ng test

The --reporters flag for the test command is back, after disappearing for a few versions. It allows to directly specify which reporters you want Karma to use, so it can be useful on a CI for example.

ng xi18n

You can now turn off the progress of the build when extracting the i18n messages with: ng xi18n --no-progress.

TypeScript 3.1 support

As Angular 7.0 now requires TypeScript 3.1 (check out our article about Angular 7), the CLI officially supports it too. This also includes a few optimizations in build-optimizer specific to Angular 7.0/TS 3.1.

Terser instead of UglifyJS

As uglify-es is no longer maintained and uglify-js does not support ES6+, the CLI team has moved to Terser for the minification phase of the build. Terser is a fork of uglify-es that retains API and CLI compatibility with uglify-es and uglify-js@3. It shouldn’t really change the results, but it fixes a few long standing issues with UglifyJS, like production builds that weren’t working in old Firefox ESR versions.


In angular.json, you can now ignore certain files in your assets, with the brand new ignore option:

"assets": [
    "glob": "**/*",
    "input": "src/assets/",
    "ignore": ["**/*.svg"],
    "output": "/assets/"

On the polyfill side, the reflect-metadata polyfill (core-js/es7/reflect) is now only included in JiT mode, as it is not needed in AoT (production) mode. If you run ng update to update to 7.0, it should be automatically removed and your bundle will be a few kB lighter!

Talking about bundle sizes, a new application now has some “budgets” set by default:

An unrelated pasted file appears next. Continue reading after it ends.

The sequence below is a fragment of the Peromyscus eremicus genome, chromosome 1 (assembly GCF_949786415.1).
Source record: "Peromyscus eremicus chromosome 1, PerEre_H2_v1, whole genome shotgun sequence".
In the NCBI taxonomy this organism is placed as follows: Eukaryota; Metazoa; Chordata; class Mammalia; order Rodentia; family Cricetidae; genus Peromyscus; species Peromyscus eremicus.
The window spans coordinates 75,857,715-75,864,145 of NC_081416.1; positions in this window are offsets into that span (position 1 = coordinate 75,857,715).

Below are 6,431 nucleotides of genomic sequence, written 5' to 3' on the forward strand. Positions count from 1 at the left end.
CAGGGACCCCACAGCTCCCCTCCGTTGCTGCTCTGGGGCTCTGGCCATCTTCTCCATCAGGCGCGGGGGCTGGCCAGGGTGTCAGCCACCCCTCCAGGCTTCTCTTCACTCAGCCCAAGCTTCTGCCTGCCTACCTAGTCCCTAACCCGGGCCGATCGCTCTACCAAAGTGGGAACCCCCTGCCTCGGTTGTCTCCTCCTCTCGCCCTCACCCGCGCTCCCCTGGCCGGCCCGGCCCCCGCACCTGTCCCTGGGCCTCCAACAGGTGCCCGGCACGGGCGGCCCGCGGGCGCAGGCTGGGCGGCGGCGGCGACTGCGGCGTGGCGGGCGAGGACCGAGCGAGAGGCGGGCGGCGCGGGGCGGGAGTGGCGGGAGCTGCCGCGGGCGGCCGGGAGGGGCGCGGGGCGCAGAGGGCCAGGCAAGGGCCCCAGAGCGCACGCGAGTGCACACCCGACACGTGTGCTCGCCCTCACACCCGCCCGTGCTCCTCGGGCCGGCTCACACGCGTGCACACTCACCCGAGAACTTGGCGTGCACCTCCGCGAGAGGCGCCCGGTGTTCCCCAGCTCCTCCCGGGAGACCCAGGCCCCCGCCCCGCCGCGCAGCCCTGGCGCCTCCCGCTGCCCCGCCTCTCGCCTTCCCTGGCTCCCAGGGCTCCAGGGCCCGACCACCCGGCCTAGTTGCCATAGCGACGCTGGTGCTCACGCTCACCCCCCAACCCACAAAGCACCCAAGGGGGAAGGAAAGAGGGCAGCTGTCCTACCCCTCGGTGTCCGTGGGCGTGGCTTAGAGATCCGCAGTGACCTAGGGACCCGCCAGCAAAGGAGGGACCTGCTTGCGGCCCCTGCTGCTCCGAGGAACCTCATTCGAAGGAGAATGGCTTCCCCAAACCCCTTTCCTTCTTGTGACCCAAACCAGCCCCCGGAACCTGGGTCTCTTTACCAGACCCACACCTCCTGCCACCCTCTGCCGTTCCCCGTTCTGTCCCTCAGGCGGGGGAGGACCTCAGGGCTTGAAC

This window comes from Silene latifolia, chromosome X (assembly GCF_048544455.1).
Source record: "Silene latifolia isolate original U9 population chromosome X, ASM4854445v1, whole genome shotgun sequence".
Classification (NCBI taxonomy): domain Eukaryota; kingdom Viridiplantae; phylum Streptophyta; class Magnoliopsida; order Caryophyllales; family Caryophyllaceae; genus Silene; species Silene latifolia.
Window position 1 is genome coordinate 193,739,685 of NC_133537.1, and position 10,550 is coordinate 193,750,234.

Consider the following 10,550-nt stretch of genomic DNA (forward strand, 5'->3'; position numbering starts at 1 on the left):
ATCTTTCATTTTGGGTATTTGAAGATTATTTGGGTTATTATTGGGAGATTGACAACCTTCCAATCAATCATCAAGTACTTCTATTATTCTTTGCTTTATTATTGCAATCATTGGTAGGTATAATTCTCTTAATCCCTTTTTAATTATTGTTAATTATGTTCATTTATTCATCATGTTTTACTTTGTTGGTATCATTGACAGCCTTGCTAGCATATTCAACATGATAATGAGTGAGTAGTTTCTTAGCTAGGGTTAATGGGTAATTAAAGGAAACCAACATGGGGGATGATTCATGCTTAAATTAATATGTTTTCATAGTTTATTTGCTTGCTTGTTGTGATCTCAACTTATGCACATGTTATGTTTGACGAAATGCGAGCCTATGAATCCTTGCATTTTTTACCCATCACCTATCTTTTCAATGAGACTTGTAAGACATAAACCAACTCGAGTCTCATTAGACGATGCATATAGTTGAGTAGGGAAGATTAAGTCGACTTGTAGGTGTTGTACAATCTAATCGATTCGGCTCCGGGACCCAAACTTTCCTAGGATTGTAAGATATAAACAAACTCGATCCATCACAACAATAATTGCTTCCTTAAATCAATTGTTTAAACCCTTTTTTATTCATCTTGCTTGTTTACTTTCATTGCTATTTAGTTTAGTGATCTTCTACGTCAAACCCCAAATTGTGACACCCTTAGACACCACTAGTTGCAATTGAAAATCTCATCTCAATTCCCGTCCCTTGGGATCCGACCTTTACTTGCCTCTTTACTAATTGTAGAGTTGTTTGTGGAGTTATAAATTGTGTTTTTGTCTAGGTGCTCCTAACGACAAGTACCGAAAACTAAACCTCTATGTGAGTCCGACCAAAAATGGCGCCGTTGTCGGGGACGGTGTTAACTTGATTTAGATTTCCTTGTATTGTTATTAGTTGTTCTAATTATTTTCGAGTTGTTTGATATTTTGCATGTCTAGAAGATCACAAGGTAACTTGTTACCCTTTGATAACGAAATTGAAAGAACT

budgets: [{
  type: 'initial',
  maximumWarning: '2mb',
  maximumError: '5mb',

When you build your application, you’ll see a warning if the bundle is over 2MB, and an error if it is over 5MB. You can customize these limits of course (see our article about the CLI 1.7, the version that introduced budgets).


The CLI team released a new package (still experimental), called benchmark. The goal is to help benchmarking a NodeJS process, by measuring the time, CPU usage, memory usage, etc. So it’s not specific to the CLI itself. You can check out the README to learn more. The CLI team probably intends to track the performances of the various tools they are currently releasing, but maybe you can use it on your projects too.

.npmrc per project

You can now define one .npmrc file per project in your workspace, making it easier to deploy artefacts to your Nexus or Artifactory repository.

Breaking change

This is a small one, but worth noting: the CLI no longer inlines the assets less than 10kb in the CSS. If you had a small image, it used to be inlined directly in the generated CSS.

Eject is not coming back

As you may know, the CLI used to have an eject command, making it possible to customize the Webpack config directly (at the price of losing the CLI support). It was temporarily removed in CLI 6.0 due to the internal refactoring, but it will not come back. It will be removed completely in 8.0. The team thinks that the new configuration format provides enough flexibility to modify the configuration of your workspace without ejecting. They also mention ngx-build-plus if you want even more customization without ejecting.

That’s all for this release, I hope you enjoyed reading this blog post. Stay tuned!

All our materials (ebook, online training and training) are up-to-date with these changes if you want to learn more!

blog comments powered by Disqus